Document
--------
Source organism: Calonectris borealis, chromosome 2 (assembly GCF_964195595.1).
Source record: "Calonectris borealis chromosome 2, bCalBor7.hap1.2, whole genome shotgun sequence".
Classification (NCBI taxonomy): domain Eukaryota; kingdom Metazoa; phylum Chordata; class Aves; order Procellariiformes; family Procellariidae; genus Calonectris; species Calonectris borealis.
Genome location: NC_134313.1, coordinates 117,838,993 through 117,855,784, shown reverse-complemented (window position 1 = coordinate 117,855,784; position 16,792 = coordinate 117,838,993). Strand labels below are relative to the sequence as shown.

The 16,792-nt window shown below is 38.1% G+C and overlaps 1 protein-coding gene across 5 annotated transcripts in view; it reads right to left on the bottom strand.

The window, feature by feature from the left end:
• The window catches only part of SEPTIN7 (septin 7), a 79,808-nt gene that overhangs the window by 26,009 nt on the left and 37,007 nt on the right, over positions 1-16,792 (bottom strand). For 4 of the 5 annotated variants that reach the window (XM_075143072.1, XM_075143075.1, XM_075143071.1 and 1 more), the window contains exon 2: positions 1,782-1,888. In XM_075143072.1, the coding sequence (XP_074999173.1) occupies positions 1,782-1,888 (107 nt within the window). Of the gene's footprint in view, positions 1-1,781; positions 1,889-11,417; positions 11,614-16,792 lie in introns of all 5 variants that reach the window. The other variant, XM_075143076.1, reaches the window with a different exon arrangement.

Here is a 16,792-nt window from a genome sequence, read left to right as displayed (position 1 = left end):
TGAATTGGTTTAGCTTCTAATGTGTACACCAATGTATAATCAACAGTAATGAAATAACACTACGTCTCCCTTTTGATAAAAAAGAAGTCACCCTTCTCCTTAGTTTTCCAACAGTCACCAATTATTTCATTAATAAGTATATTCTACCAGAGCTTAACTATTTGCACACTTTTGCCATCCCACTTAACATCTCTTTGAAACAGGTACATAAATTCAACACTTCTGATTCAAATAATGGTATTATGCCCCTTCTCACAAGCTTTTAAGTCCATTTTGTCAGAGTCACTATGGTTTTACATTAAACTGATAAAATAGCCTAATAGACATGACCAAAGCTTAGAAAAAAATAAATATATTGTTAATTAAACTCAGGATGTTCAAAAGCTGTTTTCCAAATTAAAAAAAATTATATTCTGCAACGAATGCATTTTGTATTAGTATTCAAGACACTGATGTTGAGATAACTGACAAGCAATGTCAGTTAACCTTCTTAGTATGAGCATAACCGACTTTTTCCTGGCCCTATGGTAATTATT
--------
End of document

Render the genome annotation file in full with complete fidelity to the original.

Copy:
Source organism: Calonectris borealis, chromosome 2 (assembly GCF_964195595.1).
Source record: "Calonectris borealis chromosome 2, bCalBor7.hap1.2, whole genome shotgun sequence".
Classification (NCBI taxonomy): domain Eukaryota; kingdom Metazoa; phylum Chordata; class Aves; order Procellariiformes; family Procellariidae; genus Calonectris; species Calonectris borealis.
Genome location: NC_134313.1, coordinates 117,838,993 through 117,855,784, shown reverse-complemented (window position 1 = coordinate 117,855,784; position 16,792 = coordinate 117,838,993). Strand labels below are relative to the sequence as shown.

The 16,792-nt window shown below is 38.1% G+C and overlaps 1 protein-coding gene across 5 annotated transcripts in view; it reads right to left on the bottom strand.

The window, feature by feature from the left end:
• The window catches only part of SEPTIN7 (septin 7), a 79,808-nt gene that overhangs the window by 26,009 nt on the left and 37,007 nt on the right, over positions 1-16,792 (bottom strand). For 4 of the 5 annotated variants that reach the window (XM_075143072.1, XM_075143075.1, XM_075143071.1 and 1 more), the window contains exon 2: positions 1,782-1,888. In XM_075143072.1, the coding sequence (XP_074999173.1) occupies positions 1,782-1,888 (107 nt within the window). Of the gene's footprint in view, positions 1-1,781; positions 1,889-11,417; positions 11,614-16,792 lie in introns of all 5 variants that reach the window. The other variant, XM_075143076.1, reaches the window with a different exon arrangement.

Here is a 16,792-nt window from a genome sequence, read left to right as displayed (position 1 = left end):
TGAATTGGTTTAGCTTCTAATGTGTACACCAATGTATAATCAACAGTAATGAAATAACACTACGTCTCCCTTTTGATAAAAAAGAAGTCACCCTTCTCCTTAGTTTTCCAACAGTCACCAATTATTTCATTAATAAGTATATTCTACCAGAGCTTAACTATTTGCACACTTTTGCCATCCCACTTAACATCTCTTTGAAACAGGTACATAAATTCAACACTTCTGATTCAAATAATGGTATTATGCCCCTTCTCACAAGCTTTTAAGTCCATTTTGTCAGAGTCACTATGGTTTTACATTAAACTGATAAAATAGCCTAATAGACATGACCAAAGCTTAGAAAAAAATAAATATATTGTTAATTAAACTCAGGATGTTCAAAAGCTGTTTTCCAAATTAAAAAAAATTATATTCTGCAACGAATGCATTTTGTATTAGTATTCAAGACACTGATGTTGAGATAACTGACAAGCAATGTCAGTTAACCTTCTTAGTATGAGCATAACCGACTTTTTCCTGGCCCTATGGTAATTATT